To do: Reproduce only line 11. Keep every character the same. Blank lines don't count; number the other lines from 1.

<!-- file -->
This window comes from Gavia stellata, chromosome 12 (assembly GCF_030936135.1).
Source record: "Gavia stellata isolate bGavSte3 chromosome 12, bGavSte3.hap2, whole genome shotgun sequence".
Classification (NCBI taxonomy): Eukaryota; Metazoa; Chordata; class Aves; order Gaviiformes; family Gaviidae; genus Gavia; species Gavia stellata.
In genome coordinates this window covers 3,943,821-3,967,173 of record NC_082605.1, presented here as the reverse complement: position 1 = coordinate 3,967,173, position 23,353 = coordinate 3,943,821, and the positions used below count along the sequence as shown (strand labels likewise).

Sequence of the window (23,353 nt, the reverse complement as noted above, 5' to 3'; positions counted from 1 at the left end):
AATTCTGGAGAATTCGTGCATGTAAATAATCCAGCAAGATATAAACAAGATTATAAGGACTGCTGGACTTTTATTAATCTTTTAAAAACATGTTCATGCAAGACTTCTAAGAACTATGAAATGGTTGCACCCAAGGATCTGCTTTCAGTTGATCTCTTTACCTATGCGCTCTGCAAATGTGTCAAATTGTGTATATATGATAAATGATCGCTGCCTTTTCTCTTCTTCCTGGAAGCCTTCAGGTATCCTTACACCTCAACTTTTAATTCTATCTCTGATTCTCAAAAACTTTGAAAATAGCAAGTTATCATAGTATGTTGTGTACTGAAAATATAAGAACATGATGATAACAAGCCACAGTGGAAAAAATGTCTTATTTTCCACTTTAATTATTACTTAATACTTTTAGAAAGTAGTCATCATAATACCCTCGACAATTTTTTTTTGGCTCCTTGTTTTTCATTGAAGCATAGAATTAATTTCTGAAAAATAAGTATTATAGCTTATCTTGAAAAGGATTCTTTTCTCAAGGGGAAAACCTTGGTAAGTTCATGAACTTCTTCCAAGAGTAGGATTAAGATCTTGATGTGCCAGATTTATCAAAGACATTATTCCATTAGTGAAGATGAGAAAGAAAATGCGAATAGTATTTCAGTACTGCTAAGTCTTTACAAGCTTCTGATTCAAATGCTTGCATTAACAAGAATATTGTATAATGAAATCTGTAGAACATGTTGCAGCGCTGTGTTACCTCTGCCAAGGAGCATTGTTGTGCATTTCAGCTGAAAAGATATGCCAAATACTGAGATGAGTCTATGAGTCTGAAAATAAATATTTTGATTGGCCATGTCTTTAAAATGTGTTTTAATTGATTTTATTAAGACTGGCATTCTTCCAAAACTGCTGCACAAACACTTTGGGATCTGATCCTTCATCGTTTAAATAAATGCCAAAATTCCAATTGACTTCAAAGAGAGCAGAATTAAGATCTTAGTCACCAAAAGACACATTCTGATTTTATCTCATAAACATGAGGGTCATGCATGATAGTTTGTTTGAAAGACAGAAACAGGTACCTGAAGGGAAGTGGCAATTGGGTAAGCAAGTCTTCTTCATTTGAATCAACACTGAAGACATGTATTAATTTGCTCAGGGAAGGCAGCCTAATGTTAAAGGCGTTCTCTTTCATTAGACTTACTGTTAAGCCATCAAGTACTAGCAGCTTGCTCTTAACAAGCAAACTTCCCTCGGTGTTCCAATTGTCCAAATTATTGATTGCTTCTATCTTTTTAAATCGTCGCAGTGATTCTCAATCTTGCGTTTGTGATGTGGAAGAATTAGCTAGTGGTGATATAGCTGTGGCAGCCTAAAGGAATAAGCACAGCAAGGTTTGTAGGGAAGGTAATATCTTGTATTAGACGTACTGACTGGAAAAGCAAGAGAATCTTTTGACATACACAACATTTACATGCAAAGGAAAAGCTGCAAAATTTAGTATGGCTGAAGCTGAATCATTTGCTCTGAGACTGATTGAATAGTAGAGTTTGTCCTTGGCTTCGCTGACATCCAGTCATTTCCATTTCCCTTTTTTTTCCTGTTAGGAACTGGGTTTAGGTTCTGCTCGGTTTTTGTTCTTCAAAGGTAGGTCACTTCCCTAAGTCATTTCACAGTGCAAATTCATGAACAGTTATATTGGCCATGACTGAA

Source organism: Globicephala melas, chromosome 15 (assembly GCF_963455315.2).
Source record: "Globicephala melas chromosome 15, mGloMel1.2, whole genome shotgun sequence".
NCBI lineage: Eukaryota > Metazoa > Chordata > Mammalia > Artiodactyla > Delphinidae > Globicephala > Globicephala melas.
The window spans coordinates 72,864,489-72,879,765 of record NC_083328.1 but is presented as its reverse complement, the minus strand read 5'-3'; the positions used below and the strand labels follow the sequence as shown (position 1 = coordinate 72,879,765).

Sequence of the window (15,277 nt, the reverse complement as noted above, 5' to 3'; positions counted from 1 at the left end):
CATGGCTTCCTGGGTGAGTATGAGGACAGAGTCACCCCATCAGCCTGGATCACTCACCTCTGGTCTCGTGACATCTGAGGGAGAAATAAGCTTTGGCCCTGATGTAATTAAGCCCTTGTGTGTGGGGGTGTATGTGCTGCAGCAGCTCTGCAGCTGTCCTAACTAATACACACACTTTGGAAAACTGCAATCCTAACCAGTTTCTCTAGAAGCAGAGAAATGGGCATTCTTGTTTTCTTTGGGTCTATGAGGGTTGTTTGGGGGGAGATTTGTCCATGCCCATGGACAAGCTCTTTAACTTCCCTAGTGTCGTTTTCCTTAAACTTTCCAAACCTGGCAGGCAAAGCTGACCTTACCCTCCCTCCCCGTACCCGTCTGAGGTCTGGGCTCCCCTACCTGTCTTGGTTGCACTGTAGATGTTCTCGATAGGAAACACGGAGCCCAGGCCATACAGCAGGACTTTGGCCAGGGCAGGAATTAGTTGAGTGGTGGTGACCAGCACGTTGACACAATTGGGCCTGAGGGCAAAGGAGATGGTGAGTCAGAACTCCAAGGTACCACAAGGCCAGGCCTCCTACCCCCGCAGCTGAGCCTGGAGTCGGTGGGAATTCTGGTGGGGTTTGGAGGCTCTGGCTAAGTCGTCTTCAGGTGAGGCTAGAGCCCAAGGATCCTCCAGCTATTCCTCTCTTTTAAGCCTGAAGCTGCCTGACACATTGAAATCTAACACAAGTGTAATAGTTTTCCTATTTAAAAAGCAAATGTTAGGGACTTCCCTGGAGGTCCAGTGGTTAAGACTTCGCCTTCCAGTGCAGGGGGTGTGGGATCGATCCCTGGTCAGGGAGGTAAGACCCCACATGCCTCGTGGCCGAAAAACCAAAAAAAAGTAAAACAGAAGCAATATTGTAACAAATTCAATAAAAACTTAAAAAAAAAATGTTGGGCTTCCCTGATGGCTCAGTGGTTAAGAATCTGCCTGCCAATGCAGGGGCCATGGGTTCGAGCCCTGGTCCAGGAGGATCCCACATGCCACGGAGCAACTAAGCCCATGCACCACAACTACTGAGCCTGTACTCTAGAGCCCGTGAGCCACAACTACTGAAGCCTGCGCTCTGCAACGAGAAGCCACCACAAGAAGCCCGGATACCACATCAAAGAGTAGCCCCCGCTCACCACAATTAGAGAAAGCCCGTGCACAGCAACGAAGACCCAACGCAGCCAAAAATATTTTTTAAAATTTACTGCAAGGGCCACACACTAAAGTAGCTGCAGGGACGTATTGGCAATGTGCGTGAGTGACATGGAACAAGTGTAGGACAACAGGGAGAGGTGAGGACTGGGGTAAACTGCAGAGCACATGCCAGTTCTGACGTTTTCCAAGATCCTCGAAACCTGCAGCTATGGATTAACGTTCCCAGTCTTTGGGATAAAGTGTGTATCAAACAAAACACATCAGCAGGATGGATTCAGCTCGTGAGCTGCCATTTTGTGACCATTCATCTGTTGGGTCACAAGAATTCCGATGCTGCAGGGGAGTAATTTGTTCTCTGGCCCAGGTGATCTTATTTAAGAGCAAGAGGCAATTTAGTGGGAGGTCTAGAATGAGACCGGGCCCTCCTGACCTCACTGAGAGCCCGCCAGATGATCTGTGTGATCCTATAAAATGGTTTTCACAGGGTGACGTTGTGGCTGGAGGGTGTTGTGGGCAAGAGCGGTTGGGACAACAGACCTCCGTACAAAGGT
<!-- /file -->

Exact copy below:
Sequence of the window (15,277 nt, the reverse complement as noted above, 5' to 3'; positions counted from 1 at the left end):